The protester also challenges RLP §§ 2.01 F & G, arguing that the language of these sections unfairly disadvantaged it and prevented it, as the incumbent lessor, "from effectively participating in the competition."  Protest at 7-8; Protester's Comments at 11-12.  The sections in question provide as follows:

  1. The Offeror must be able to deliver the built-out space within three (3) months of the notice to proceed (issued in the form of a lease amendment) and state such in the proposal
  2. If the incumbent submits a proposal to lease the existing space, the following shall apply:
    • If increasing the ABOA square footage as outlined in paragraph 2.01.B, the incumbent's proposal must address the methodology for increasing the offered space. The method undertaken must address how doing so will not interfere with clinic operations, i.e. will not: reduce available parking; reduce clinic entrance or egress; increase noise and dust in the clinic environment; reduce existing clinic space.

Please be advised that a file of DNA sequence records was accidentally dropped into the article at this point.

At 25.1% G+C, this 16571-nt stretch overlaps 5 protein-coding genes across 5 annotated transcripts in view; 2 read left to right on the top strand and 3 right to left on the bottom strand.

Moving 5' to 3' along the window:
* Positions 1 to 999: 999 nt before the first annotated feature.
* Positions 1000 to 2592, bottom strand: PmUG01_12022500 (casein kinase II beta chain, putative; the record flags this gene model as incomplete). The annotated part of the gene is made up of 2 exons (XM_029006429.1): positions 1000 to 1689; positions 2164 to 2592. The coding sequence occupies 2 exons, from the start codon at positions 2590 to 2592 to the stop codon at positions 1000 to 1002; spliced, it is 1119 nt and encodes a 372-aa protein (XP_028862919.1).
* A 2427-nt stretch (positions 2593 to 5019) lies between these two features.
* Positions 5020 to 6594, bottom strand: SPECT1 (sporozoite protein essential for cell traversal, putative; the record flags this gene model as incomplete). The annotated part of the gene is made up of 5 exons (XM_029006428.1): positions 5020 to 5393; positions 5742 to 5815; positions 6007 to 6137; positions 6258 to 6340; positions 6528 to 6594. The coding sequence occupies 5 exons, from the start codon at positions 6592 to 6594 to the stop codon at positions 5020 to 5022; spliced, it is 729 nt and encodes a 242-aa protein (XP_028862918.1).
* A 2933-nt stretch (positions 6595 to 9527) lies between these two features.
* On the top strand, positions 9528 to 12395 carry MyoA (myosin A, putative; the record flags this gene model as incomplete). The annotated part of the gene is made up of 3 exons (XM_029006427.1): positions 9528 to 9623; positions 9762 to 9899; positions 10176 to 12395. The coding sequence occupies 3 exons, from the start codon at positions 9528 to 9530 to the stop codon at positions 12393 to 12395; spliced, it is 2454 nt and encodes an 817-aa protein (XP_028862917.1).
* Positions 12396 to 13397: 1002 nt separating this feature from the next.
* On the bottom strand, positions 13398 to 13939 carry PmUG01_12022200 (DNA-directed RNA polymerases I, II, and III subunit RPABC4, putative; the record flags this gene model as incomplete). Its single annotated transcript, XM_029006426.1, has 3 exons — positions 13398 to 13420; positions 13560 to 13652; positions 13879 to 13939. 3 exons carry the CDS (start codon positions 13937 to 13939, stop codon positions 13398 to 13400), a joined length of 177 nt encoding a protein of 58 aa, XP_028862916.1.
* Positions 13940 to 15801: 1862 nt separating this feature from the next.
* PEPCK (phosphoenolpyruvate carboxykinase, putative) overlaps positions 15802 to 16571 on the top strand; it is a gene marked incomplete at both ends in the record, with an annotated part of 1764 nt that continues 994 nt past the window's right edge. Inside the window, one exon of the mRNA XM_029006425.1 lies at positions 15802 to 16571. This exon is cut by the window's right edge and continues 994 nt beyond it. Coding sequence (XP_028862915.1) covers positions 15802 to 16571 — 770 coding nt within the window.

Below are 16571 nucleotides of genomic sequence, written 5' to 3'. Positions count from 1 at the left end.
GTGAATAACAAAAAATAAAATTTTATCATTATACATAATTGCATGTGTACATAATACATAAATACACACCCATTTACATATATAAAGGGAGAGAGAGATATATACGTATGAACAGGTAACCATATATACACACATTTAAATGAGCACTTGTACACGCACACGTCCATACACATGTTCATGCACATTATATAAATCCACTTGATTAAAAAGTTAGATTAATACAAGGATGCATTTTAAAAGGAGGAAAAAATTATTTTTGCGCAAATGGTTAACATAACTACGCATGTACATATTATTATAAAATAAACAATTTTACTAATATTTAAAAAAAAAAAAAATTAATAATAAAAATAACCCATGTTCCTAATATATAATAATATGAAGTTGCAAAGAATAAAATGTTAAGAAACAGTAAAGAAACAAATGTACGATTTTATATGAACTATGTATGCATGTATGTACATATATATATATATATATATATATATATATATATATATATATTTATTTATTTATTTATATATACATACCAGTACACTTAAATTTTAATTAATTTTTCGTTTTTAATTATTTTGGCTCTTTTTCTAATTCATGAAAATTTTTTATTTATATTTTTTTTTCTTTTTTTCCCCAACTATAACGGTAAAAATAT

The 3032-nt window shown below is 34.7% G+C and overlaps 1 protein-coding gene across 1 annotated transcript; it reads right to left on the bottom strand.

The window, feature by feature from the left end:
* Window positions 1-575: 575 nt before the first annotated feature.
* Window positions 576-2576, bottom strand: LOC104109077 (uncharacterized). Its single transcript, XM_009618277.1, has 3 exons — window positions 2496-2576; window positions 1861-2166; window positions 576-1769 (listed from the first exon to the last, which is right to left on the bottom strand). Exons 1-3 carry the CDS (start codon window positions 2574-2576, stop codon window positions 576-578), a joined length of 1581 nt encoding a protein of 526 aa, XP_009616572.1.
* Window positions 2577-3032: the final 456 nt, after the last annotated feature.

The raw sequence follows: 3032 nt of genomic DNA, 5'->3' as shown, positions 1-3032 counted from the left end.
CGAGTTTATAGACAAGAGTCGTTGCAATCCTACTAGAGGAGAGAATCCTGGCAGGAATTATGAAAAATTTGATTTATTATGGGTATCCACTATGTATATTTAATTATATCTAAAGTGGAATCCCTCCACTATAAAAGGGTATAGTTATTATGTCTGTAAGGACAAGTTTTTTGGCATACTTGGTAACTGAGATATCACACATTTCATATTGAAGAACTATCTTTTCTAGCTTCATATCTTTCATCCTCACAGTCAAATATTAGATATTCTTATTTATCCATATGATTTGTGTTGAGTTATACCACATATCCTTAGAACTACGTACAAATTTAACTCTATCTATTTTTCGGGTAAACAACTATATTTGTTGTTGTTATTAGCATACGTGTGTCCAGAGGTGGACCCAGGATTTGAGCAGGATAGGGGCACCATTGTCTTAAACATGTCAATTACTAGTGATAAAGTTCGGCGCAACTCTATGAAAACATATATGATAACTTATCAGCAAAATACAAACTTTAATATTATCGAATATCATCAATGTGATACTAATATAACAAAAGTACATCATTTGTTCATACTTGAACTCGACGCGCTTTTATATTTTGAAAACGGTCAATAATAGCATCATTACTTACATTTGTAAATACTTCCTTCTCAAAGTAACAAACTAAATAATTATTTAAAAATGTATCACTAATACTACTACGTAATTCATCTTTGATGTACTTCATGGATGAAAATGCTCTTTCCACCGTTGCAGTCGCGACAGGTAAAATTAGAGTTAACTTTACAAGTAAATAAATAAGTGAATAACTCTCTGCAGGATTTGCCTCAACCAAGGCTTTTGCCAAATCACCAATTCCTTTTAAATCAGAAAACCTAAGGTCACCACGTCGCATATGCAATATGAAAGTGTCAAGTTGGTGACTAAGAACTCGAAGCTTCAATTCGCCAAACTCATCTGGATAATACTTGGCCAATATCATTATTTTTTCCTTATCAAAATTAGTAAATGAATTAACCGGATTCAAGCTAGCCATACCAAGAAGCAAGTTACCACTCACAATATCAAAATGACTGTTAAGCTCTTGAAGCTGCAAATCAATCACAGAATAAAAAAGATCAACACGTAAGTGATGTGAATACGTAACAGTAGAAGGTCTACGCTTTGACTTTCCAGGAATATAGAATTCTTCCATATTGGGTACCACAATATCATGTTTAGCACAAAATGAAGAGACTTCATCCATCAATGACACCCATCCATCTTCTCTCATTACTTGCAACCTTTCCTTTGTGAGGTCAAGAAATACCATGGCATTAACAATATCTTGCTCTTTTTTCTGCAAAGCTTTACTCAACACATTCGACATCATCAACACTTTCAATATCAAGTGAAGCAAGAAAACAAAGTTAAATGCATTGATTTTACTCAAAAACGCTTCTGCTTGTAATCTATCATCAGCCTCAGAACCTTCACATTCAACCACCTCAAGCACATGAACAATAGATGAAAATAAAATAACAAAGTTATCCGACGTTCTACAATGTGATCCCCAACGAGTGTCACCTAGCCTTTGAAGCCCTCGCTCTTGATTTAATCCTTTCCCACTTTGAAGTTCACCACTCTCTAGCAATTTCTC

• As part of the proposal, the offeror must provide alternate clinic space with a minimum square footage equivalent to the existing clinic so that operations are not affected by the offer of the clinic space. The alternate space must provide at least the same number of rooms as the existing space and must be large enough for clinical operations
      • The offeror must provide the space within ten days of the notice to proceed with build out. The notice to proceed will be issued after approval of construction grade drawings by the VA.
      • Costs for movement to the alternate space shall be borne by the offeror. The move must take place over a weekend time period approved by the VA. The government shall bear the responsibility and cost of moving from the alternate space to the offered space.
      • Alternate space must be within the delineated area outlined in this RFP.
      • A secure, wireless network must be provided by the offeror in the alternate space.